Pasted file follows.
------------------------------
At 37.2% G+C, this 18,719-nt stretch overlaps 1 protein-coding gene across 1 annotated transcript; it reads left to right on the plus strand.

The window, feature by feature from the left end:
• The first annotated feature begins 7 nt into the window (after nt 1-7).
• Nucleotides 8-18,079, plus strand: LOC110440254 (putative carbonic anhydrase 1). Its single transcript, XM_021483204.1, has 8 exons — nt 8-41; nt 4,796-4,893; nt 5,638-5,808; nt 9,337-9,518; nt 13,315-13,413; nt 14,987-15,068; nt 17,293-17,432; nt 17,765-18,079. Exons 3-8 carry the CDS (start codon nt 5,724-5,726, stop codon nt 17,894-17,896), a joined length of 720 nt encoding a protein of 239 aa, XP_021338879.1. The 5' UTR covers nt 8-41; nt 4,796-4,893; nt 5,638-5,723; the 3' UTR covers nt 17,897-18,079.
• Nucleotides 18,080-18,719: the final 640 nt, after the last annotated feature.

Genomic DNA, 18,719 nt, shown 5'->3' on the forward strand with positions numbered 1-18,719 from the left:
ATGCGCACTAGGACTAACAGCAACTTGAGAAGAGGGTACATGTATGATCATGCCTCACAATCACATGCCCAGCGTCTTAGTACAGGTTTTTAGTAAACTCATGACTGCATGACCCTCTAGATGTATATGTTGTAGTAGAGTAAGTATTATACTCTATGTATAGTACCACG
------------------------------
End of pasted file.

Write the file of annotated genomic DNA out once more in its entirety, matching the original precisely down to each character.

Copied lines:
At 37.2% G+C, this 18,719-nt stretch overlaps 1 protein-coding gene across 1 annotated transcript; it reads left to right on the plus strand.

The window, feature by feature from the left end:
• The first annotated feature begins 7 nt into the window (after nt 1-7).
• Nucleotides 8-18,079, plus strand: LOC110440254 (putative carbonic anhydrase 1). Its single transcript, XM_021483204.1, has 8 exons — nt 8-41; nt 4,796-4,893; nt 5,638-5,808; nt 9,337-9,518; nt 13,315-13,413; nt 14,987-15,068; nt 17,293-17,432; nt 17,765-18,079. Exons 3-8 carry the CDS (start codon nt 5,724-5,726, stop codon nt 17,894-17,896), a joined length of 720 nt encoding a protein of 239 aa, XP_021338879.1. The 5' UTR covers nt 8-41; nt 4,796-4,893; nt 5,638-5,723; the 3' UTR covers nt 17,897-18,079.
• Nucleotides 18,080-18,719: the final 640 nt, after the last annotated feature.

Genomic DNA, 18,719 nt, shown 5'->3' on the forward strand with positions numbered 1-18,719 from the left:
ATGCGCACTAGGACTAACAGCAACTTGAGAAGAGGGTACATGTATGATCATGCCTCACAATCACATGCCCAGCGTCTTAGTACAGGTTTTTAGTAAACTCATGACTGCATGACCCTCTAGATGTATATGTTGTAGTAGAGTAAGTATTATACTCTATGTATAGTACCACG